Then the cycle repeats. She goes back into taking care of others, full of a sense of duty, clinging to animals, loving to cuddle, anxious for the well being of others.

She is so determined to endure that she will push herself to the limit. She is very strong and highly intelligent. Carcinosin will have frequent abdominal pain, and bending over helps to make it better. She is prone to schizophrenia, suicidal thoughts, depression and anxiety. She is fearful of crowds, narrow places, high places, spiders, mice, snakes, and especially fear of failure.

Carcinosin is a perfectionist. Criticism even in the most gentle and mild forms are utterly unbearable for her, she takes it extremely personally. She is highly sensitive to the feelings of others and highly empathetic. Pandas diagnosis is extremely common with Carcinosin.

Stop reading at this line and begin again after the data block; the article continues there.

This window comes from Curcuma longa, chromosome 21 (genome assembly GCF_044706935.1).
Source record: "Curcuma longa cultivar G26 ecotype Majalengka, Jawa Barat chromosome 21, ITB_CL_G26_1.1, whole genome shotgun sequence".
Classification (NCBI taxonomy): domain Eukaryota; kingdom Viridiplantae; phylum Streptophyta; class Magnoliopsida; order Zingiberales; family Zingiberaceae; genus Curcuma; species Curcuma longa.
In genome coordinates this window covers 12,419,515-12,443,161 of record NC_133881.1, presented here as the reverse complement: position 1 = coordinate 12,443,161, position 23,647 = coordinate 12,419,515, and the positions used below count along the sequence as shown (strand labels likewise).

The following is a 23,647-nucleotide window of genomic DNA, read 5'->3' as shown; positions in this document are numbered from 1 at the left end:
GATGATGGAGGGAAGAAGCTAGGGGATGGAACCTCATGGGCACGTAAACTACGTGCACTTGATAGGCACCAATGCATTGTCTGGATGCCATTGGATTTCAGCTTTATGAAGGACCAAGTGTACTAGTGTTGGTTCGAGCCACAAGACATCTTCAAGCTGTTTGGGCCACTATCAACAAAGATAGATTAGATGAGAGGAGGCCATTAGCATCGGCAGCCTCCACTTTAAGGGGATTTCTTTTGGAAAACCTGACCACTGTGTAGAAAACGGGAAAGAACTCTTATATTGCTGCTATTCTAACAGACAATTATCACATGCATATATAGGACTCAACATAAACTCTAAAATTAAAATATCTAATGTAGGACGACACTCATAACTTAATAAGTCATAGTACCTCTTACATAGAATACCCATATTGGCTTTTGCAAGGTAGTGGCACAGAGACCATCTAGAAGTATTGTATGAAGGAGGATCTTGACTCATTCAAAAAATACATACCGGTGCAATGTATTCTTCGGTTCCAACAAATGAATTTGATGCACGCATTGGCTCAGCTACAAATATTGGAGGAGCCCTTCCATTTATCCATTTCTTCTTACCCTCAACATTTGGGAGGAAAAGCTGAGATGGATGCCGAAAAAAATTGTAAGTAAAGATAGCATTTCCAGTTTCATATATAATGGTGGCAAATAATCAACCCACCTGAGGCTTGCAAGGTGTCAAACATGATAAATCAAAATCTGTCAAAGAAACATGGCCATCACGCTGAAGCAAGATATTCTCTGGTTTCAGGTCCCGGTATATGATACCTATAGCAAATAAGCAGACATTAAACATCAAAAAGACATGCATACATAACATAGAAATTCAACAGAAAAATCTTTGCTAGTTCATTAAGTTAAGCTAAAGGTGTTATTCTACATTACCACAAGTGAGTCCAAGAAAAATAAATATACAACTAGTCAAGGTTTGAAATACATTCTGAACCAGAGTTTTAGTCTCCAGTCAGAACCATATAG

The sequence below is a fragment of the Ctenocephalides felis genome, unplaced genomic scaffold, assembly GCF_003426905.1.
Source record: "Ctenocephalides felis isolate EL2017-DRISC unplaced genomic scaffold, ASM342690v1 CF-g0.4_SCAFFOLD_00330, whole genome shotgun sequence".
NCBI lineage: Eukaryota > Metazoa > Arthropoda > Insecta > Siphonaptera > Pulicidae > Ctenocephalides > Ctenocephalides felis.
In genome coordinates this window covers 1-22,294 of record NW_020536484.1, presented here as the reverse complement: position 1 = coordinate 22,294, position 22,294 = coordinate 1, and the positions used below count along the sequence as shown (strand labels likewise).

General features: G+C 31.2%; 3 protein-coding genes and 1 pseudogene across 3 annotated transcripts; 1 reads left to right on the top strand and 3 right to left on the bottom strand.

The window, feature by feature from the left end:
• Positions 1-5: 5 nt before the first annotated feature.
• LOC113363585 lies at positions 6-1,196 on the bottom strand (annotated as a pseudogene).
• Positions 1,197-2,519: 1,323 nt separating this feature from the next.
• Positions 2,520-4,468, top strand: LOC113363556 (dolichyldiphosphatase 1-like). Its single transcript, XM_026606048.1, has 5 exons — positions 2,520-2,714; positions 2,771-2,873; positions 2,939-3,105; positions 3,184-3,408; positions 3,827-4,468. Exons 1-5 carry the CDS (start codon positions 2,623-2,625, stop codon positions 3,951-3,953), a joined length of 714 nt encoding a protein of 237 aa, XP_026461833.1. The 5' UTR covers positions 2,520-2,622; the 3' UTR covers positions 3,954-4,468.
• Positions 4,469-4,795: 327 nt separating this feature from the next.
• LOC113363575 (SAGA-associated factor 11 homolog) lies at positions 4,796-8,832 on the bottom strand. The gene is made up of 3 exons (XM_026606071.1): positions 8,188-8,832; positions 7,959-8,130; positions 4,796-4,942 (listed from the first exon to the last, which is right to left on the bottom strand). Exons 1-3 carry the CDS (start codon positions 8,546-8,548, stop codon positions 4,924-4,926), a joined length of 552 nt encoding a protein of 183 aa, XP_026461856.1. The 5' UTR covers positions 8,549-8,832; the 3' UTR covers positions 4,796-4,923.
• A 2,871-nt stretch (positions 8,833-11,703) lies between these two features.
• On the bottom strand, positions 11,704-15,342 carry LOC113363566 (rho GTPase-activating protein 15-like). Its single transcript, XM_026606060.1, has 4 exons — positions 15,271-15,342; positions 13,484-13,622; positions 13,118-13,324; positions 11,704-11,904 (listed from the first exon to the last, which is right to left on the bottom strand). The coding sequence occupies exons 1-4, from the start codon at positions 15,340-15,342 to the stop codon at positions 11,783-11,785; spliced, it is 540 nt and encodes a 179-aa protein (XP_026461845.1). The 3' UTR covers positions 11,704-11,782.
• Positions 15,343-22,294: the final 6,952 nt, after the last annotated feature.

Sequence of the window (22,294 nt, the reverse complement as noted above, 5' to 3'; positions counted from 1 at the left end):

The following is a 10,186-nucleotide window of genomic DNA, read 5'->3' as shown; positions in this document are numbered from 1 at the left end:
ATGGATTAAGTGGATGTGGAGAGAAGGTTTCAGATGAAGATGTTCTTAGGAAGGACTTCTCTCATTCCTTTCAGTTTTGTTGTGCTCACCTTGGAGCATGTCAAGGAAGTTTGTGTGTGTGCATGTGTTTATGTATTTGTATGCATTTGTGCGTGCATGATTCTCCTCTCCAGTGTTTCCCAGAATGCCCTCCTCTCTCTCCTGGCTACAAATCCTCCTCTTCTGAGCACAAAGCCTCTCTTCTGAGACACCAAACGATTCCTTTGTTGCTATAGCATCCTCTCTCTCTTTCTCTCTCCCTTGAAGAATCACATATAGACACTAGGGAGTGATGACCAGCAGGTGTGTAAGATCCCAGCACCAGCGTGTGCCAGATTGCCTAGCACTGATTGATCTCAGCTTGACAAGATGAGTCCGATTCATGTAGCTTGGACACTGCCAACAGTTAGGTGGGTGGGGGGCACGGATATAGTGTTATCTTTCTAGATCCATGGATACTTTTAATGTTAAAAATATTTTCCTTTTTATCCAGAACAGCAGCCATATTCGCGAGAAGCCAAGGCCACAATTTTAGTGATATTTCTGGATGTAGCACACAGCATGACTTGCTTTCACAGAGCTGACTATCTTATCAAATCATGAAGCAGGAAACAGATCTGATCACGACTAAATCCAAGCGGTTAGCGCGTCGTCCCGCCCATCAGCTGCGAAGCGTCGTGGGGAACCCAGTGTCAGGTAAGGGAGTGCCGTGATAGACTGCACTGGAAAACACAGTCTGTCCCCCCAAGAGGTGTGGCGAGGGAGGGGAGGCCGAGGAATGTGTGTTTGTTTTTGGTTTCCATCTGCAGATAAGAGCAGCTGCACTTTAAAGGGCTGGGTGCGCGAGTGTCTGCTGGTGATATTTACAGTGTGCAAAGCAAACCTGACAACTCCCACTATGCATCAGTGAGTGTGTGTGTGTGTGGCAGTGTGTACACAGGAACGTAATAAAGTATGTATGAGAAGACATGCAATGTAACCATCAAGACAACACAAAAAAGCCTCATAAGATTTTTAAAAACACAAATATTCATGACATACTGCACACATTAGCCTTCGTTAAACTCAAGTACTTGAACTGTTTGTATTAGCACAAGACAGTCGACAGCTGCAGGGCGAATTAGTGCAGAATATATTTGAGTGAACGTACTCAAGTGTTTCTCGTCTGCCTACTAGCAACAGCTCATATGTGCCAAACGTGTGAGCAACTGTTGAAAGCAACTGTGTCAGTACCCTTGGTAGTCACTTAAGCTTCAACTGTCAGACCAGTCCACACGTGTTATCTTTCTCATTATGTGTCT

Aspergers and Pandas: The First Three Years of Our Holistic Health Journey

Autism Clues

I had everything ready: my detailed birth plan, the Bradley Method book, my calming piano hymns music, Clary Sage and Lavender oils, ice packs, heat rags, birthing ball, honey straws, Vitamin K drops, and a doula who would encapsulate my placenta.  Much to my doctor’s frustration, I was determined to utilize a holistic health approach to giving birth. After a very smooth, natural labor and delivery, the nurse handed me my newborn baby girl.

I had looked forward to that moment of first getting to meet her – cuddling close, looking at her tiny features, counting her little fingers and toes. That moment finally arrived! But Emma would recoil her hands abruptly at the touch of my fingers. Her face would grimace in agitation – almost as if she was in pain –  when anyone touched her, especially her hands and feet. I knew right away that something was amiss. By the end of the day, I had noticed a stork bite on her neck and a sacral dimple – signs to look out for with the MTHFR gene mutation that ran through my family.